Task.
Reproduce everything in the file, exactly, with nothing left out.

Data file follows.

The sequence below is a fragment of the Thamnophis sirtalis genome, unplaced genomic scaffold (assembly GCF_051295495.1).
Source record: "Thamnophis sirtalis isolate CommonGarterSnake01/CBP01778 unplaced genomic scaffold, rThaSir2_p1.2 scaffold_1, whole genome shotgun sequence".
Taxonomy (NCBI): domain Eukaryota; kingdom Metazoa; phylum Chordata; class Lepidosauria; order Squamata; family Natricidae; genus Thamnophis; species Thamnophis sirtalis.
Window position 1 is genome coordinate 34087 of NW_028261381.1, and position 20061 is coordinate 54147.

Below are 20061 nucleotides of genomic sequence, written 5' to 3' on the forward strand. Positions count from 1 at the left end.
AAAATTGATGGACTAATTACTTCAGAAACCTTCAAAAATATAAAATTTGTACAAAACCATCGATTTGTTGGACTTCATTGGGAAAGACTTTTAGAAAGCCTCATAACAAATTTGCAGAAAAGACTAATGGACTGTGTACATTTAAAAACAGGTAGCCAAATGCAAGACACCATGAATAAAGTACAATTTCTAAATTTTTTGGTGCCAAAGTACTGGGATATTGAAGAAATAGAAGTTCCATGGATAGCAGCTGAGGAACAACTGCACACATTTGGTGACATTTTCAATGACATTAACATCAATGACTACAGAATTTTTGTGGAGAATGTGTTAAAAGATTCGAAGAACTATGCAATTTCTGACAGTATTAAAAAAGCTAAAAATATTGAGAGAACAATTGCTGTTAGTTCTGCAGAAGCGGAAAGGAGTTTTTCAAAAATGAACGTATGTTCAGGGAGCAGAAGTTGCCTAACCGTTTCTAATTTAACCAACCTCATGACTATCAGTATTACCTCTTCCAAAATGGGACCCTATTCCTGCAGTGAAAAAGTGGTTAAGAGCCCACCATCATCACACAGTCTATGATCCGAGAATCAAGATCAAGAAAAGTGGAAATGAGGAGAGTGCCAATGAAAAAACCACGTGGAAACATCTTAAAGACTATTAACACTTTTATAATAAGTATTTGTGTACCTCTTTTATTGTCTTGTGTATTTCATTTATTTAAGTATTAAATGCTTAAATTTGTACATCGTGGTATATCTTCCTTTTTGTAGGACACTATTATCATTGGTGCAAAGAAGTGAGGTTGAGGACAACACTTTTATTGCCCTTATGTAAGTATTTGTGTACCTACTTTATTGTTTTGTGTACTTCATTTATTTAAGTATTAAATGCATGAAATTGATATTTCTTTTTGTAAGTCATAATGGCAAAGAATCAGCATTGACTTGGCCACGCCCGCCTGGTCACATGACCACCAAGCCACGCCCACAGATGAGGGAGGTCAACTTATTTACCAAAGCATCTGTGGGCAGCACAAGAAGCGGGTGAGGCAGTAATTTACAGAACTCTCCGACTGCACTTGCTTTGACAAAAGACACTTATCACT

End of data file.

The sequence below is a fragment of the Thamnophis sirtalis genome, unplaced genomic scaffold (assembly GCF_051295495.1).
Source record: "Thamnophis sirtalis isolate CommonGarterSnake01/CBP01778 unplaced genomic scaffold, rThaSir2_p1.2 scaffold_1, whole genome shotgun sequence".
Taxonomy (NCBI): domain Eukaryota; kingdom Metazoa; phylum Chordata; class Lepidosauria; order Squamata; family Natricidae; genus Thamnophis; species Thamnophis sirtalis.
Window position 1 is genome coordinate 34087 of NW_028261381.1, and position 20061 is coordinate 54147.

Below are 20061 nucleotides of genomic sequence, written 5' to 3' on the forward strand. Positions count from 1 at the left end.
AAAATTGATGGACTAATTACTTCAGAAACCTTCAAAAATATAAAATTTGTACAAAACCATCGATTTGTTGGACTTCATTGGGAAAGACTTTTAGAAAGCCTCATAACAAATTTGCAGAAAAGACTAATGGACTGTGTACATTTAAAAACAGGTAGCCAAATGCAAGACACCATGAATAAAGTACAATTTCTAAATTTTTTGGTGCCAAAGTACTGGGATATTGAAGAAATAGAAGTTCCATGGATAGCAGCTGAGGAACAACTGCACACATTTGGTGACATTTTCAATGACATTAACATCAATGACTACAGAATTTTTGTGGAGAATGTGTTAAAAGATTCGAAGAACTATGCAATTTCTGACAGTATTAAAAAAGCTAAAAATATTGAGAGAACAATTGCTGTTAGTTCTGCAGAAGCGGAAAGGAGTTTTTCAAAAATGAACGTATGTTCAGGGAGCAGAAGTTGCCTAACCGTTTCTAATTTAACCAACCTCATGACTATCAGTATTACCTCTTCCAAAATGGGACCCTATTCCTGCAGTGAAAAAGTGGTTAAGAGCCCACCATCATCACACAGTCTATGATCCGAGAATCAAGATCAAGAAAAGTGGAAATGAGGAGAGTGCCAATGAAAAAACCACGTGGAAACATCTTAAAGACTATTAACACTTTTATAATAAGTATTTGTGTACCTCTTTTATTGTCTTGTGTATTTCATTTATTTAAGTATTAAATGCTTAAATTTGTACATCGTGGTATATCTTCCTTTTTGTAGGACACTATTATCATTGGTGCAAAGAAGTGAGGTTGAGGACAACACTTTTATTGCCCTTATGTAAGTATTTGTGTACCTACTTTATTGTTTTGTGTACTTCATTTATTTAAGTATTAAATGCATGAAATTGATATTTCTTTTTGTAAGTCATAATGGCAAAGAATCAGCATTGACTTGGCCACGCCCGCCTGGTCACATGACCACCAAGCCACGCCCACAGATGAGGGAGGTCAACTTATTTACCAAAGCATCTGTGGGCAGCACAAGAAGCGGGTGAGGCAGTAATTTACAGAACTCTCCGACTGCACTTGCTTTGACAAAAGACACTTATCACT